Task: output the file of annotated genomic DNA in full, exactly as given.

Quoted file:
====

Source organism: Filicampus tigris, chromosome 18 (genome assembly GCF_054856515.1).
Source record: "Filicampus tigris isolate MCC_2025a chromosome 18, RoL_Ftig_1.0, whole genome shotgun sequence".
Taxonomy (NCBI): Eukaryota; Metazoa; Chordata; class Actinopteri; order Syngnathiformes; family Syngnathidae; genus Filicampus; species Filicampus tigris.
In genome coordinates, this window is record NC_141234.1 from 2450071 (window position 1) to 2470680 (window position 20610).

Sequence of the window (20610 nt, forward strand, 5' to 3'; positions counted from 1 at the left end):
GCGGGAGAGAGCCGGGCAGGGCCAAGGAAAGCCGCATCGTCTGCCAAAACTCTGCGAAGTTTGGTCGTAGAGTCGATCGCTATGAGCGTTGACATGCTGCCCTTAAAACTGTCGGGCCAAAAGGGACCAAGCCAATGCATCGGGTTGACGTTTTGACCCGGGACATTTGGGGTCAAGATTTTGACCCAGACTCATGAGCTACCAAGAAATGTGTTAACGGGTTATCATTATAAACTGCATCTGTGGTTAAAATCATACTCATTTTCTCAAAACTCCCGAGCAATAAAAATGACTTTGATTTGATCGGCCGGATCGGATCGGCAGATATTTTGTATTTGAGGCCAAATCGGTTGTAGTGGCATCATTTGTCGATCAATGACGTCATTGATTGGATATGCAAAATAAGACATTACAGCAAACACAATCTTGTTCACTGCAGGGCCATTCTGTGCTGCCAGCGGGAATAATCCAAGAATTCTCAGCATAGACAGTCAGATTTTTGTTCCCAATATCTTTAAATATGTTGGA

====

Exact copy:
Source organism: Filicampus tigris, chromosome 18 (genome assembly GCF_054856515.1).
Source record: "Filicampus tigris isolate MCC_2025a chromosome 18, RoL_Ftig_1.0, whole genome shotgun sequence".
Taxonomy (NCBI): Eukaryota; Metazoa; Chordata; class Actinopteri; order Syngnathiformes; family Syngnathidae; genus Filicampus; species Filicampus tigris.
In genome coordinates, this window is record NC_141234.1 from 2450071 (window position 1) to 2470680 (window position 20610).

Sequence of the window (20610 nt, forward strand, 5' to 3'; positions counted from 1 at the left end):
GCGGGAGAGAGCCGGGCAGGGCCAAGGAAAGCCGCATCGTCTGCCAAAACTCTGCGAAGTTTGGTCGTAGAGTCGATCGCTATGAGCGTTGACATGCTGCCCTTAAAACTGTCGGGCCAAAAGGGACCAAGCCAATGCATCGGGTTGACGTTTTGACCCGGGACATTTGGGGTCAAGATTTTGACCCAGACTCATGAGCTACCAAGAAATGTGTTAACGGGTTATCATTATAAACTGCATCTGTGGTTAAAATCATACTCATTTTCTCAAAACTCCCGAGCAATAAAAATGACTTTGATTTGATCGGCCGGATCGGATCGGCAGATATTTTGTATTTGAGGCCAAATCGGTTGTAGTGGCATCATTTGTCGATCAATGACGTCATTGATTGGATATGCAAAATAAGACATTACAGCAAACACAATCTTGTTCACTGCAGGGCCATTCTGTGCTGCCAGCGGGAATAATCCAAGAATTCTCAGCATAGACAGTCAGATTTTTGTTCCCAATATCTTTAAATATGTTGGA